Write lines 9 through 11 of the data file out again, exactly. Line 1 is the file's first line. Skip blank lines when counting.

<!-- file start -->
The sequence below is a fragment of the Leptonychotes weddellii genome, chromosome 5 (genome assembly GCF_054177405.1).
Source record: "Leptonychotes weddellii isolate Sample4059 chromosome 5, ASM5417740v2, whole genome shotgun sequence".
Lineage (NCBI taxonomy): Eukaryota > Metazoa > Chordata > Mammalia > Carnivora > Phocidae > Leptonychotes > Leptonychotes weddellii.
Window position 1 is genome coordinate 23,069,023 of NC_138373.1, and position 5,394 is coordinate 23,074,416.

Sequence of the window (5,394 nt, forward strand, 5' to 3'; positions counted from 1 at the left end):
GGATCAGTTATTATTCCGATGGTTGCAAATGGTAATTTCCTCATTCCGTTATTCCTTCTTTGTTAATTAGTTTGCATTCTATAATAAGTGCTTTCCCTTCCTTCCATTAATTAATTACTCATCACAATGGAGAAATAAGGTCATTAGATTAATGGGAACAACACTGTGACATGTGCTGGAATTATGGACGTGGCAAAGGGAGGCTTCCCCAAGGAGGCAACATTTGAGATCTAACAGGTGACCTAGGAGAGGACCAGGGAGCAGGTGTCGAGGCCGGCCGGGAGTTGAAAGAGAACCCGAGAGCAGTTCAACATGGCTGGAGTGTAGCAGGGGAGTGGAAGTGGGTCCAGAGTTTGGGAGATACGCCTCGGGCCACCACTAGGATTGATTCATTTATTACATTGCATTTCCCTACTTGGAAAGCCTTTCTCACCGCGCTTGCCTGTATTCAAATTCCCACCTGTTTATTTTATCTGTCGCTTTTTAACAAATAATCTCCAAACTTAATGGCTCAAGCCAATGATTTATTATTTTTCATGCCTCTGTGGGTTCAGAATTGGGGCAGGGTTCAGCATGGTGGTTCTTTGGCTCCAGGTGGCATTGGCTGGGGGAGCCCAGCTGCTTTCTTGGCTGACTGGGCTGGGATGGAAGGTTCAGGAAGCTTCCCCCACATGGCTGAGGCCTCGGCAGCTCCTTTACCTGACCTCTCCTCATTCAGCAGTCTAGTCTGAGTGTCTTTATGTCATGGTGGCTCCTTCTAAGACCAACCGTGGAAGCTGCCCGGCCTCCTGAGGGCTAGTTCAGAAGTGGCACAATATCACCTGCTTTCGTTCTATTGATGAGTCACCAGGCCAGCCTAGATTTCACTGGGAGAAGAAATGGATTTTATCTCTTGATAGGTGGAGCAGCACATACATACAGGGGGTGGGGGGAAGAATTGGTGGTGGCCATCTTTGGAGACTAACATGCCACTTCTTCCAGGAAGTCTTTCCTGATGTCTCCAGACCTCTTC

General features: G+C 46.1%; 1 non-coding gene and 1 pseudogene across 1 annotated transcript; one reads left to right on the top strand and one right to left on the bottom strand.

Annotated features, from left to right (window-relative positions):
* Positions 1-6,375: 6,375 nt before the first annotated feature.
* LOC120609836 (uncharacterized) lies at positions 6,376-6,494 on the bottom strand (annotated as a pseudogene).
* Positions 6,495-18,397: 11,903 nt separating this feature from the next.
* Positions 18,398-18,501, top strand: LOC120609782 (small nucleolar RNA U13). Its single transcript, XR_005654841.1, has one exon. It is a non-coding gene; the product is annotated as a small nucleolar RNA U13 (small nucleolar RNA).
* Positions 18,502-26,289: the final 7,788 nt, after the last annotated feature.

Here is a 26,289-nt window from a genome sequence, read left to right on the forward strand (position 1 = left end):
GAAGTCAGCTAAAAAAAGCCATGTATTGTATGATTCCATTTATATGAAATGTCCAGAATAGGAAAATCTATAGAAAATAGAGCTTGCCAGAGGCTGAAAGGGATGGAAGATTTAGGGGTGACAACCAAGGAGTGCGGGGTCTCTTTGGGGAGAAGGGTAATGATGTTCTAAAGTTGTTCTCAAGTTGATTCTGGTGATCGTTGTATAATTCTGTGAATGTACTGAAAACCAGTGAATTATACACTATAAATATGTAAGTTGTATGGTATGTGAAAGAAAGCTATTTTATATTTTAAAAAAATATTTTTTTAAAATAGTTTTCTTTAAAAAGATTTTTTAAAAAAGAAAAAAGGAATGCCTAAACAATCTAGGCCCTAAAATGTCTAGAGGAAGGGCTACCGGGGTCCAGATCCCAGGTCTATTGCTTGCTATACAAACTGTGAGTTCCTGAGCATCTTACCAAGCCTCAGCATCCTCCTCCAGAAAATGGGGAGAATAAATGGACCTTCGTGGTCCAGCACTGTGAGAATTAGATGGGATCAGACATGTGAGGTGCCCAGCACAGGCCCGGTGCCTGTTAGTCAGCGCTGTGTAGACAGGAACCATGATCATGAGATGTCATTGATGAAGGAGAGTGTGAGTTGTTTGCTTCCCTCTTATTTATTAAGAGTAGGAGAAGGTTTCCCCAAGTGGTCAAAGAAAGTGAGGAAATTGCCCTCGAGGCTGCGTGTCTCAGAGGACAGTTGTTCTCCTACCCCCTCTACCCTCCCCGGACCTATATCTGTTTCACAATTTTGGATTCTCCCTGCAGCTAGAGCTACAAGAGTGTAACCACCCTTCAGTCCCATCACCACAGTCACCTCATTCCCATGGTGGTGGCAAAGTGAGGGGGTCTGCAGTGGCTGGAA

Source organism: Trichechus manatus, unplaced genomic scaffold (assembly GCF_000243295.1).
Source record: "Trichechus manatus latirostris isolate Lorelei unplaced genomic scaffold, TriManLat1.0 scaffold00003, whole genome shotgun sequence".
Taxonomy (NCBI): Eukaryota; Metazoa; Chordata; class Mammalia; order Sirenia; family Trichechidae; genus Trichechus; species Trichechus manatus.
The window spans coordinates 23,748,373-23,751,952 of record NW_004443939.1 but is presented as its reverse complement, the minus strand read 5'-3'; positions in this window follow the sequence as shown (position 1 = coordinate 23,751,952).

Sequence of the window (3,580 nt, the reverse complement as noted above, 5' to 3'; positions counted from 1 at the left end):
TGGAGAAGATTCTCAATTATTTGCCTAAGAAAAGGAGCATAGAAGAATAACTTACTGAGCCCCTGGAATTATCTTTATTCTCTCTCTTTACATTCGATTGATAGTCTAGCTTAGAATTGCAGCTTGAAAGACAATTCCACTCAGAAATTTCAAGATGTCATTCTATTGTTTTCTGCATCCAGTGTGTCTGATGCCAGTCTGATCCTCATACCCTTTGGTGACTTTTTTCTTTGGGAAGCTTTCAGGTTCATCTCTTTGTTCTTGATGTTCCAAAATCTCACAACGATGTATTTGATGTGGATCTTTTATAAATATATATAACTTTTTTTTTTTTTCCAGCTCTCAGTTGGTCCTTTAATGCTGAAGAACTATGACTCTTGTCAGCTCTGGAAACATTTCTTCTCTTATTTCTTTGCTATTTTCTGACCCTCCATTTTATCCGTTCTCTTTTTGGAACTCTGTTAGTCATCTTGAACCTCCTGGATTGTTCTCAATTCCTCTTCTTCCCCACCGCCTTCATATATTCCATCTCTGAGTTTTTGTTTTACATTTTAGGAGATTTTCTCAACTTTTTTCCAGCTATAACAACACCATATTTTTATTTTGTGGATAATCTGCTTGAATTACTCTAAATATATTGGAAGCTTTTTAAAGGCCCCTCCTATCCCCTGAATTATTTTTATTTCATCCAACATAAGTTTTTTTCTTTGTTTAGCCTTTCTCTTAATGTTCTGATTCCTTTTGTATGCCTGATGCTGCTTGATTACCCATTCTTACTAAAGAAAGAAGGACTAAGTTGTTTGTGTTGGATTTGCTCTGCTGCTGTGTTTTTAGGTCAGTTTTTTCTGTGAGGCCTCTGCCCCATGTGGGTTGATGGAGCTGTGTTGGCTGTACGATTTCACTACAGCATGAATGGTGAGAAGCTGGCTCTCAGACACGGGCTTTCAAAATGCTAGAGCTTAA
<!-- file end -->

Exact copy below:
* Positions 1-6,375: 6,375 nt before the first annotated feature.
* LOC120609836 (uncharacterized) lies at positions 6,376-6,494 on the bottom strand (annotated as a pseudogene).
* Positions 6,495-18,397: 11,903 nt separating this feature from the next.